Seeds of crop alfalfa (Medicago sativa L.) cv. Radius (Polish variant), M. murex Willd. cv. Zodiak (Australian variant) and M. arabica SA 7746 (Australian Medicago Genetic Resource Centre, Adelaide) were planted on 17 May 1999 on an experimental field in Pulawy (Poland). In the early blossoming phase, the plants were harvested, dried at the temperature of 60°C and ground.
The biological effects of the material were tested on the Trichophyton mentagrophytes dermatophyte strains, which were isolated from people with skin mycoses. The microcultures were made of punches of 3 mm diameter from fungal colonies. Altogether 44 microcolonies were set up, each on 7 different media: pure Sabouraud agar (control), and agars with each 1 g of ground roots or aerial parts of Medicago arabica, M. sativa, and M. murex per 100 ml Sabouraud agar. The microcultures were incubated at 27°C. Incubation time depended on the speed of fungal growth: The colonies were measured when the border of a fastest growing one was close to the edge of the agar block. Typically, this was after 6 - 7 days. Colony diameters at this time point were subject to further statistical analyses.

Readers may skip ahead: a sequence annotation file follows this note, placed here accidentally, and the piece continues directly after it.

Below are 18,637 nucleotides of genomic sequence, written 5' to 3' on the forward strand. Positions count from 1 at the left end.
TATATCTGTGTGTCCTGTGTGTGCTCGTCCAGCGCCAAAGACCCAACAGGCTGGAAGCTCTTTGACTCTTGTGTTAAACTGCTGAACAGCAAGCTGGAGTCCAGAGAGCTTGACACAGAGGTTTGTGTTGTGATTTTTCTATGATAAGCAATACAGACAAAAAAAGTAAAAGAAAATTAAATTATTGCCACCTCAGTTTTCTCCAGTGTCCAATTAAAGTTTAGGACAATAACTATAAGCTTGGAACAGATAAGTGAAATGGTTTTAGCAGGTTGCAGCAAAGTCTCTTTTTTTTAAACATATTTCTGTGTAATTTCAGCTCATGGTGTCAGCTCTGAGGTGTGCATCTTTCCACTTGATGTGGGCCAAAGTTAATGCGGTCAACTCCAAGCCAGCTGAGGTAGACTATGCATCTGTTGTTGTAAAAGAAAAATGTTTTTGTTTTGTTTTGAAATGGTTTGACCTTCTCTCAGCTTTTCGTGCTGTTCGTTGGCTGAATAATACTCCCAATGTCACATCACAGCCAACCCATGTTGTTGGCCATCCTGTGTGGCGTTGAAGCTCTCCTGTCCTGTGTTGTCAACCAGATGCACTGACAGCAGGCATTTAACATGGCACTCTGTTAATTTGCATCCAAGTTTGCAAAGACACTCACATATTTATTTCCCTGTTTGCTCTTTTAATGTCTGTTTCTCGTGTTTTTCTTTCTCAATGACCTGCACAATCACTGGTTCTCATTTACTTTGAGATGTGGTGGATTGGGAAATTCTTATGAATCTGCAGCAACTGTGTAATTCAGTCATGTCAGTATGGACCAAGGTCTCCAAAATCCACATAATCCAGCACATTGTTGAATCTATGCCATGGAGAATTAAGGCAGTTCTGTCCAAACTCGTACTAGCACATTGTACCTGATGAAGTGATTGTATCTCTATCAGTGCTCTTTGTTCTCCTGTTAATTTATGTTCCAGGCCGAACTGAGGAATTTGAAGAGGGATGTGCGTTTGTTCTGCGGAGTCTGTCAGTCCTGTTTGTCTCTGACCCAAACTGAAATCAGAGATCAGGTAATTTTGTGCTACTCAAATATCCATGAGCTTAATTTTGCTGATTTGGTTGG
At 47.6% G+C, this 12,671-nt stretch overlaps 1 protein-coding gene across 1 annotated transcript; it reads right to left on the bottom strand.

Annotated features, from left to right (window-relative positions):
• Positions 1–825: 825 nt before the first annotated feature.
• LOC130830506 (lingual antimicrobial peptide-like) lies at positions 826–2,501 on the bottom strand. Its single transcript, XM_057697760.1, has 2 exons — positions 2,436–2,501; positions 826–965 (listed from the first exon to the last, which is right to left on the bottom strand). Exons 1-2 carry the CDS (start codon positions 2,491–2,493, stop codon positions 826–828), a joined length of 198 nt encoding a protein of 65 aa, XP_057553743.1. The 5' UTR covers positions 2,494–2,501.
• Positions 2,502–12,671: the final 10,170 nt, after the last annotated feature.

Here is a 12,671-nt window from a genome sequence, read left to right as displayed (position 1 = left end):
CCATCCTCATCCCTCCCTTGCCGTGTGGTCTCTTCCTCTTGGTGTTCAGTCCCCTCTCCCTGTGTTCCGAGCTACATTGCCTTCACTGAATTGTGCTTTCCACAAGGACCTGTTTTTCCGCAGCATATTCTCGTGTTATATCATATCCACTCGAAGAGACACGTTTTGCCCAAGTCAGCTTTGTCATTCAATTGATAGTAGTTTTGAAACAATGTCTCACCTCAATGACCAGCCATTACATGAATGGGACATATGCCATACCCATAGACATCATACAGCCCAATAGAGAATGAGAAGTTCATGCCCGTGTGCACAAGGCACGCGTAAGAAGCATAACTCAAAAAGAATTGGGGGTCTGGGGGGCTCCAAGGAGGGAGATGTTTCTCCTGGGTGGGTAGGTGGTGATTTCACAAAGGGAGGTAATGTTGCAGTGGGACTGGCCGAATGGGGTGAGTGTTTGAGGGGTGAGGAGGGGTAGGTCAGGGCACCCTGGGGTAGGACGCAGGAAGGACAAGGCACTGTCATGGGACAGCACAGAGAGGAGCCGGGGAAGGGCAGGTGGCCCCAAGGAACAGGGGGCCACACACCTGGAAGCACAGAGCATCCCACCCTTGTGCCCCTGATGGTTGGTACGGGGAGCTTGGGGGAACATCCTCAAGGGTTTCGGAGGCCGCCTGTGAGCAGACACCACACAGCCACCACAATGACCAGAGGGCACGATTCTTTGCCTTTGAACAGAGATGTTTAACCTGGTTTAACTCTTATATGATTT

The results are shown in Table 1. The strongest inhibition of T. mentagrophytes growth was achieved by addition of aerial parts of the species M. arabica (median 6 mm versus 13 mm for control microcultures), followed by the roots of M. arabica (10 mm), and roots of M. murex (10.5 mm). These differences were statistically significant at p < 0.001. A minor inhibitory activity was also observed of aerial parts of M. murex (median 12 mm, p = 0.03). In contrast to the above, addition of dried M. sativa to the culture caused a faster growth of T. mentagrophytes. The median diameter of colonies cultured with dried root of this species was 15 mm, and with aerial part - 16.5 mm (in both cases p < 0,001).